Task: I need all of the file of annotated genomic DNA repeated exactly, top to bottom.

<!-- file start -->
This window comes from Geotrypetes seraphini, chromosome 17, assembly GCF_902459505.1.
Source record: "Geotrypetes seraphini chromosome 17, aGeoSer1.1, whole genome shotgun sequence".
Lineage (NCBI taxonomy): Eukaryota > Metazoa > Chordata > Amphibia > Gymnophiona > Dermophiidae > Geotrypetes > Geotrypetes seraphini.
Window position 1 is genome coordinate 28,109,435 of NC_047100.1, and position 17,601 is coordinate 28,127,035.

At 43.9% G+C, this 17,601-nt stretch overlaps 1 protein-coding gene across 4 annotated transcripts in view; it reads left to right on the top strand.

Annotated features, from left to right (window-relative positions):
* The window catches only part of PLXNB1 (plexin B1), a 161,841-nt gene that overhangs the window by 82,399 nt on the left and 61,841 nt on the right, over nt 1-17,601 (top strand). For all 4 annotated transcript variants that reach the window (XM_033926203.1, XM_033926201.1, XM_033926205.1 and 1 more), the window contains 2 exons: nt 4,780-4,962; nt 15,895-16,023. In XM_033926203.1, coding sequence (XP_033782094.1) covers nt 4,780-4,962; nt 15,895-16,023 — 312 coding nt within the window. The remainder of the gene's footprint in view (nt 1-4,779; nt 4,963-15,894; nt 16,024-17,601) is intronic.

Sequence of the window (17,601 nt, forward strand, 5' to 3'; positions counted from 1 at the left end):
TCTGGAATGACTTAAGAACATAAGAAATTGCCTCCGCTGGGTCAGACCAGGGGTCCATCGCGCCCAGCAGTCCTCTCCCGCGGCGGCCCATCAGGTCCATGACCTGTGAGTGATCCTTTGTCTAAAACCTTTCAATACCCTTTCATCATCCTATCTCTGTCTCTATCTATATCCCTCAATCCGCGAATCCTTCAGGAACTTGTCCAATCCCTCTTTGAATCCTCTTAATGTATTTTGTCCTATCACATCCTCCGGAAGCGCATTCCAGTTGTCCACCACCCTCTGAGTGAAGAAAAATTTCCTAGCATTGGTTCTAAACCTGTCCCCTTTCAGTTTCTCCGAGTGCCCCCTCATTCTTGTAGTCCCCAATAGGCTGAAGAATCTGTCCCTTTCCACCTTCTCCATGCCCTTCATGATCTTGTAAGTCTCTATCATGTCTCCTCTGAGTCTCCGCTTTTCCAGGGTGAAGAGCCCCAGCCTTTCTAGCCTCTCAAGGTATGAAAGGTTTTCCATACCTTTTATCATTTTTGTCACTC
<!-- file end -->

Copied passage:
This window comes from Geotrypetes seraphini, chromosome 17, assembly GCF_902459505.1.
Source record: "Geotrypetes seraphini chromosome 17, aGeoSer1.1, whole genome shotgun sequence".
Lineage (NCBI taxonomy): Eukaryota > Metazoa > Chordata > Amphibia > Gymnophiona > Dermophiidae > Geotrypetes > Geotrypetes seraphini.
Window position 1 is genome coordinate 28,109,435 of NC_047100.1, and position 17,601 is coordinate 28,127,035.

At 43.9% G+C, this 17,601-nt stretch overlaps 1 protein-coding gene across 4 annotated transcripts in view; it reads left to right on the top strand.

Annotated features, from left to right (window-relative positions):
* The window catches only part of PLXNB1 (plexin B1), a 161,841-nt gene that overhangs the window by 82,399 nt on the left and 61,841 nt on the right, over nt 1-17,601 (top strand). For all 4 annotated transcript variants that reach the window (XM_033926203.1, XM_033926201.1, XM_033926205.1 and 1 more), the window contains 2 exons: nt 4,780-4,962; nt 15,895-16,023. In XM_033926203.1, coding sequence (XP_033782094.1) covers nt 4,780-4,962; nt 15,895-16,023 — 312 coding nt within the window. The remainder of the gene's footprint in view (nt 1-4,779; nt 4,963-15,894; nt 16,024-17,601) is intronic.

Sequence of the window (17,601 nt, forward strand, 5' to 3'; positions counted from 1 at the left end):
TCTGGAATGACTTAAGAACATAAGAAATTGCCTCCGCTGGGTCAGACCAGGGGTCCATCGCGCCCAGCAGTCCTCTCCCGCGGCGGCCCATCAGGTCCATGACCTGTGAGTGATCCTTTGTCTAAAACCTTTCAATACCCTTTCATCATCCTATCTCTGTCTCTATCTATATCCCTCAATCCGCGAATCCTTCAGGAACTTGTCCAATCCCTCTTTGAATCCTCTTAATGTATTTTGTCCTATCACATCCTCCGGAAGCGCATTCCAGTTGTCCACCACCCTCTGAGTGAAGAAAAATTTCCTAGCATTGGTTCTAAACCTGTCCCCTTTCAGTTTCTCCGAGTGCCCCCTCATTCTTGTAGTCCCCAATAGGCTGAAGAATCTGTCCCTTTCCACCTTCTCCATGCCCTTCATGATCTTGTAAGTCTCTATCATGTCTCCTCTGAGTCTCCGCTTTTCCAGGGTGAAGAGCCCCAGCCTTTCTAGCCTCTCAAGGTATGAAAGGTTTTCCATACCTTTTATCATTTTTGTCACTC